The Bollywood set
Director Madhur Bhandarkar’s obsession with “set people” he knows—the Page 3 set, the fashion set—goes a step further with the Bollywood set depicted, as in the earlier films (Page 3 and Fashion), in sweeping, simplified terms. It’s an industry he presumably knows as an insider, but the caricatures belie an insider’s insights. It is a dull and insufferably long story of a leading lady, Mahie Arora (Kareena Kapoor), told without wit, heft or imagination.
We meet Mahie at the peak of her career. In the eyes of the media and men, she is Bollywood’s enfant terrible. Everyone talks about how moody and impulsive she is. In her vanity van, Mahie is a nervous wreck. She is in love with a leading star of the time, Aryan Khanna (Arjun Rampal). Predictably enough, Aryan is married to a gold-digger, and has a child. Emerging stars threaten her position, while the relationship with Aryan is a cause of anxiety and depression. The clichés pile up: Bhandarkar, who is a co-writer of the film, blames Mahie’s mercurial temperament on a “bad childhood”.
So the film is Mahie’s journey through ugly break-ups, professional suicides and battles with the media, and her slow disintegration into a breakdown. The path to the climax is overwrought with redundant dialogues and scenes.
Bhandarkar’s characters are similar to real-life heroes and heroines, and he throws in everything we have heard and read about Bollywood. The fashion designer is, of course, homosexual, the casting couch exists, the image manager is a ruthlessly calculating woman, the film journalist is omnipresent, the seemingly most down-to-earth male star is actually a smooth manipulator, and the art house director is a stubborn, cigarette-smoking Bengali.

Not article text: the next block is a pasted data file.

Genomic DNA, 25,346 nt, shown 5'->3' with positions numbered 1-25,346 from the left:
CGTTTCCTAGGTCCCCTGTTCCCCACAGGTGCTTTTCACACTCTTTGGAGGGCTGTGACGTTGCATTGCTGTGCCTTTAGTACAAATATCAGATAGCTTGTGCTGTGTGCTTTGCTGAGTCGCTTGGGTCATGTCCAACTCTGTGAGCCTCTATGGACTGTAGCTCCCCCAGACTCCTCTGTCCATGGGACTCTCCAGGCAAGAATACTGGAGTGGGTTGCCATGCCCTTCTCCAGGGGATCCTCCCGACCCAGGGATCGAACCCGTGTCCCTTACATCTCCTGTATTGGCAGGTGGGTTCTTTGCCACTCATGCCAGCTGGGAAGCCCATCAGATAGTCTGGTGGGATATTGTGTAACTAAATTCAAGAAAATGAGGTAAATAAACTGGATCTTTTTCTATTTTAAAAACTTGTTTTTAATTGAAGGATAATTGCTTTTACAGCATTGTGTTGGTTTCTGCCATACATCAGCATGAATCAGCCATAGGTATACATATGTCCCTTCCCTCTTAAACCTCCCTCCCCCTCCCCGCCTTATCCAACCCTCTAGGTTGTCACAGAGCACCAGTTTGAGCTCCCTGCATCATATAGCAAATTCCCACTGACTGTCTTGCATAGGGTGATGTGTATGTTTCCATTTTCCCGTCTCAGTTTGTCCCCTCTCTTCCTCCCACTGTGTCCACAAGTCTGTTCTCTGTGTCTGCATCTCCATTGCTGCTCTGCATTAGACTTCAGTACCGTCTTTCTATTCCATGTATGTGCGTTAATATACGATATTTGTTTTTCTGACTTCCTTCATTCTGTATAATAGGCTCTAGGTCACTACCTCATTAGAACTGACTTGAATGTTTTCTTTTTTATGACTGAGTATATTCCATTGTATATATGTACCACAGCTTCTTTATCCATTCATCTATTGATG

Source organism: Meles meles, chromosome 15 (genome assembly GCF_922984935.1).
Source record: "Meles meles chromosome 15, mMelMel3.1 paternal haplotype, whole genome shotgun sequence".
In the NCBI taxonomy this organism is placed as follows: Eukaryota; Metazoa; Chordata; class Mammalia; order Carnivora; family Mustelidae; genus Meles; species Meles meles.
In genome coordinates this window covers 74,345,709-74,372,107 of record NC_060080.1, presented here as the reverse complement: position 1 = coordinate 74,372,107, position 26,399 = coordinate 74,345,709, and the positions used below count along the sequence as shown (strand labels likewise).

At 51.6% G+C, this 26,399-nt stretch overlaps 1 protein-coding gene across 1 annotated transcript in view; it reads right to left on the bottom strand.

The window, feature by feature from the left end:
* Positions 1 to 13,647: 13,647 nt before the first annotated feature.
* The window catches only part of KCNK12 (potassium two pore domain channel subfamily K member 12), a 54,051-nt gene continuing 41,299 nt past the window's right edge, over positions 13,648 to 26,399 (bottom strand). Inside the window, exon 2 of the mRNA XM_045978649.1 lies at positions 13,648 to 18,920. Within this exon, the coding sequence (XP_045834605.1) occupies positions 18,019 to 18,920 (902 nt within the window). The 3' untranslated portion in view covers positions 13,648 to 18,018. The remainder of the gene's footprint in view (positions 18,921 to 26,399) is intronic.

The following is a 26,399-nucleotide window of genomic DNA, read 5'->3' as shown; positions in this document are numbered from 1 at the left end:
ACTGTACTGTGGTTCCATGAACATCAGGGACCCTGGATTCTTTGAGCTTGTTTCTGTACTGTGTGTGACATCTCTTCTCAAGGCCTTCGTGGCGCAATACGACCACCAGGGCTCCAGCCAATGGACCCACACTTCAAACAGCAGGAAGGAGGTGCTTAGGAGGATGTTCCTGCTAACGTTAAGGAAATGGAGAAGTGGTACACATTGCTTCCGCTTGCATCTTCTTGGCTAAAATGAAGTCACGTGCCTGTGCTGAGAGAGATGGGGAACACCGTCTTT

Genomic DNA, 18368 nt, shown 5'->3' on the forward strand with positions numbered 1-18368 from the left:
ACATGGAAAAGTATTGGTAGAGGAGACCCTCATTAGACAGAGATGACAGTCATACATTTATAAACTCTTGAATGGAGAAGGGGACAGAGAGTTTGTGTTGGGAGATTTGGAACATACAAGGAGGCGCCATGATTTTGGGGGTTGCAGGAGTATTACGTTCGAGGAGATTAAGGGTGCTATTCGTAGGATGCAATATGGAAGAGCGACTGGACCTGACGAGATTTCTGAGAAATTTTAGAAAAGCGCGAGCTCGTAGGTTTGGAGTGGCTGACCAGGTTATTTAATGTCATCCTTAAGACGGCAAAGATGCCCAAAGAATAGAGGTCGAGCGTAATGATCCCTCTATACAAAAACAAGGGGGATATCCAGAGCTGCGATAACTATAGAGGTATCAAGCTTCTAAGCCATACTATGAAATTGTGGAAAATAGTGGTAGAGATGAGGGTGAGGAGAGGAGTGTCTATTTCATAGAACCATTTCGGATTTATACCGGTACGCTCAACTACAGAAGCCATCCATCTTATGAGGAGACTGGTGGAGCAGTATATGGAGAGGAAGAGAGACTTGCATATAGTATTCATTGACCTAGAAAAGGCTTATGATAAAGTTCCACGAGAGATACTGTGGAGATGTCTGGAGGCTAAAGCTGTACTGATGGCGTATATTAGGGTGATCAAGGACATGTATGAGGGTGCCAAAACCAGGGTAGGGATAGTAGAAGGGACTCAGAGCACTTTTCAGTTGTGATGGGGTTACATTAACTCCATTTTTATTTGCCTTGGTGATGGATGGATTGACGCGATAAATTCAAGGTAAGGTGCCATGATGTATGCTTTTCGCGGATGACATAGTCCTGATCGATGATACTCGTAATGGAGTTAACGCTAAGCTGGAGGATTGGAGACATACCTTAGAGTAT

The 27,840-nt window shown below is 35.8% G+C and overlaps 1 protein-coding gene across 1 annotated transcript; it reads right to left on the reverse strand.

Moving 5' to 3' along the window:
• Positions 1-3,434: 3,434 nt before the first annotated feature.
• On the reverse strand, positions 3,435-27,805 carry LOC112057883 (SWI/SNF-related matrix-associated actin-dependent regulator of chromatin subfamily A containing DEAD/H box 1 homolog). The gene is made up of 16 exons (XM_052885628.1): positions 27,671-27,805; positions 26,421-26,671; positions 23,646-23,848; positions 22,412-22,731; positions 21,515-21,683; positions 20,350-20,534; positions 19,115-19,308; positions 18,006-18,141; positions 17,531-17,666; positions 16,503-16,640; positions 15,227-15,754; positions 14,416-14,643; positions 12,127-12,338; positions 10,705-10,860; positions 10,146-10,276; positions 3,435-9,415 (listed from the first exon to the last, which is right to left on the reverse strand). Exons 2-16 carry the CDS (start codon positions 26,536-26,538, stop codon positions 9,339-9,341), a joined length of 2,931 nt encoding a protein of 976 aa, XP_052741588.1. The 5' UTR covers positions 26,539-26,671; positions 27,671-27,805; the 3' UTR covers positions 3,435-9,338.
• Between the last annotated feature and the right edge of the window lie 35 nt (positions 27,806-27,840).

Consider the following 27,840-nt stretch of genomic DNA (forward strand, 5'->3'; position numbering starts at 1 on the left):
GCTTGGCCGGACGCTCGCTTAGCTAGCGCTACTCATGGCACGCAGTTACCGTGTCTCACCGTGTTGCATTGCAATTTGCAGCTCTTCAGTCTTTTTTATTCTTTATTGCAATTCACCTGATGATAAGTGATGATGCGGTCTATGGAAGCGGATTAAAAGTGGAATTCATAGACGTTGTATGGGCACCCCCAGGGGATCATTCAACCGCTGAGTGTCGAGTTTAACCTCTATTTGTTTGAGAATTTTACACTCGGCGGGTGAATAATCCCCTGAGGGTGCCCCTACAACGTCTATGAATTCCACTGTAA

Kapoor’s performance is the film’s only redeeming factor, although there is no surprise to it. A few scenes are powerful—it is, after all, impossible for an actor of Kapoor’s calibre not to pull off simple dramatic scenes convincingly—but she is limited by trite dialogues and situations. Aesthetically, there is nothing arresting about the film. The cinematography and music don’t enhance it in any way. Rampal, Randeep Hooda, who plays Angad, the Indian cricket team vice-captain, in love with Mahie, Sanjay Suri, who plays a shrewd male star, and Helen, who plays a cameo as a heroine of yesteryear—deliver their performances like they are going through a dull drill. None of these characters has a singular edge.
Heroine is a damp squib. Bhandarkar’s years in the industry are obviously not the fodder for this film. We have heard this story many times before; he has no new interpretation.
Heroine released in theatres on Friday.